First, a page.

The Porsche Boxster (and Cayman) have come a long way from literally saving the German manufacturer from going bust in the late 1990s. But clearly in its latest iteration the omission of two cylinders and the adding of a turbocharger have diluted what was once an undefeated champ in its class for driver involvement.
From the naturally aspirated flat-six to a turbocharged flat-four, and grafting the ‘718’ ahead of its usual name because of it, a key puzzle piece to the emotional reasons people gravitate to sports cars was removed. There were the usual upsides to these changes, naturally, such as much improved torque at lower speeds and increased efficiency, but the fact that previous generation Boxsters and Caymans have shot up in prices indicate the buying population do not view these as priorities.
However, a new report by Autocar alleges that a lightweight higher performance variant of 718 Boxster is in the works to revive the Boxster Spyder moniker first used for the 987 generation car in 2010. And the best part is that it’ll bin the 2.5-litre flat-four for good ol’ atmospheric flat-six.
Actually, the real best part is that Porsche might not use one of its more standard engines for the upcoming Boxster Spyder, or just an upturned version of one of their motors used in the previous-generation 981 or 911 like they did with the Cayman GT4, but rather the magnificent 4.0-litre screamer lifted straight out of their 911 GT3. Oh dear.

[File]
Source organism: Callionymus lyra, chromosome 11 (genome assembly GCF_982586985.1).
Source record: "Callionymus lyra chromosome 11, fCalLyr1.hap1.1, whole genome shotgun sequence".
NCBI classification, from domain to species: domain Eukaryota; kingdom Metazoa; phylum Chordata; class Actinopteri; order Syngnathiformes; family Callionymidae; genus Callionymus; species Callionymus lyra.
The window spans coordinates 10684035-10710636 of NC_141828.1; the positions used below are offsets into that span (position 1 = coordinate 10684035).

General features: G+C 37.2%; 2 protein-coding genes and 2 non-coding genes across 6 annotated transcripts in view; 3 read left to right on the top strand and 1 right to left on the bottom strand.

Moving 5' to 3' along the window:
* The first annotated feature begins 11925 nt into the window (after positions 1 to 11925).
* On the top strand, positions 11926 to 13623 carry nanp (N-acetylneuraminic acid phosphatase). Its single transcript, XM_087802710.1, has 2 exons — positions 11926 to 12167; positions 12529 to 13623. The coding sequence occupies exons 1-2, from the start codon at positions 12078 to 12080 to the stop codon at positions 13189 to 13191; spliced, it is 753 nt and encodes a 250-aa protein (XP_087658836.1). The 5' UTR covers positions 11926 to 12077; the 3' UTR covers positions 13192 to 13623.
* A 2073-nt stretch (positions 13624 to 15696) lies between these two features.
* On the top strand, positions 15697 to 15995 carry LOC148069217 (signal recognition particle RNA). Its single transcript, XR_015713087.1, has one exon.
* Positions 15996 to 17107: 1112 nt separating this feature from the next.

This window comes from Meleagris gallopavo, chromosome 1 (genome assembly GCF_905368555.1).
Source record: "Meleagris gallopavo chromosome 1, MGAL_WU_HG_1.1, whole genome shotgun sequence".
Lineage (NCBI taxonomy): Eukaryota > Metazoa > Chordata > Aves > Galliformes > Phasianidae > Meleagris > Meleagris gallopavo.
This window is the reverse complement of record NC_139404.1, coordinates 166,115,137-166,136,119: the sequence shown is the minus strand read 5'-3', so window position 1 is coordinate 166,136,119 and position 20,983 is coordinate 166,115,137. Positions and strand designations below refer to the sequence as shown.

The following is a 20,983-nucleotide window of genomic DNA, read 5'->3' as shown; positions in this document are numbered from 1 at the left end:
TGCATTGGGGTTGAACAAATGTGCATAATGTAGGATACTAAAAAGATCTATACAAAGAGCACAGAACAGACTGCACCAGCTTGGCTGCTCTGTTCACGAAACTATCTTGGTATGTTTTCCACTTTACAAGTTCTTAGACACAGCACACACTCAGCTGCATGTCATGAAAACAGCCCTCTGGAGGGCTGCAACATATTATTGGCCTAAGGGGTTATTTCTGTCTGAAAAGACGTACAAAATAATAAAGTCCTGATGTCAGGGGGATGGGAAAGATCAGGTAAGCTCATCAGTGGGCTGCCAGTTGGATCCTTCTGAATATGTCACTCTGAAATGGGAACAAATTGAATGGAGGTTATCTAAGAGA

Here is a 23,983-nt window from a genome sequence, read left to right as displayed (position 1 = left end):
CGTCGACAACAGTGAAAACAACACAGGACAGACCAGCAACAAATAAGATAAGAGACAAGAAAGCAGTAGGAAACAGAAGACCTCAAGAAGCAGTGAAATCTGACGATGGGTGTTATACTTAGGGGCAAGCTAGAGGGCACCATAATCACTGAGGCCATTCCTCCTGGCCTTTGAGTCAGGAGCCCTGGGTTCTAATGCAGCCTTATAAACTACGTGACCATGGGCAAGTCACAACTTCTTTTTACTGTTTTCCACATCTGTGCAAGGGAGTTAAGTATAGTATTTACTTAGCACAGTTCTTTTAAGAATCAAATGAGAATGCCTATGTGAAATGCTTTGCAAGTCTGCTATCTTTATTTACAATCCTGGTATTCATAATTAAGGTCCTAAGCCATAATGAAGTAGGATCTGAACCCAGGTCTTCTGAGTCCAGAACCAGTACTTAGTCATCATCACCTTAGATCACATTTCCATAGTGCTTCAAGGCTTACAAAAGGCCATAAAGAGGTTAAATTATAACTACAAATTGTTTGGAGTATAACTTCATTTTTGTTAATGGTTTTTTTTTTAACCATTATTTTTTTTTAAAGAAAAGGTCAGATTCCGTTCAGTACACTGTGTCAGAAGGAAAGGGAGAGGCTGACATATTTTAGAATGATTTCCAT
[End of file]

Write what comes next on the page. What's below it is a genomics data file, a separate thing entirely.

Speaking with the British publication, Porsche GT boss Andreas Preuninger said: "Natural aspiration is one of our main USPs. At Motorsport, we think we can achieve throttle response and immediacy a little bit better with an atmospheric high-revving engine than any kind of turbo.”
The fact that the this mystery car is receiving so much direct input from the marque’s GT division, the likelihood of it being instead called simply the Boxster GT4 increases. After all, the reason why Porsche adopted the 718 moniker in the first place was in reference to its flat-four powered RSK racing cars in the 1950s. The pretence is rendered void, and the name just wouldn’t belong if the car was powered by a flat-six.
Having said that, the car would still adopt many of the previous Boxster Spyder’s philosophies. Reduced weight and a racier suspension setup would be expected, with features such as air conditioning and infotainment being missing by default, much less sound deadening and vibration dampening material spread throughout, and possibly a manually operated roof too.
The current 911 GT3’s engine produces 368kW at 8,250rpm and 460Nm at 6,000rpm, which might be a little overkill for the smaller and lighter Boxster. It wouldn’t surprise us, then, if the motor came detuned upon debut when mounted amidship in place of the much smaller Boxer four. Drive would likely reach the rear wheels via 6-speed manual transmission, though a 7-speed PDK automatic could also make an appearance as on of the car’s options.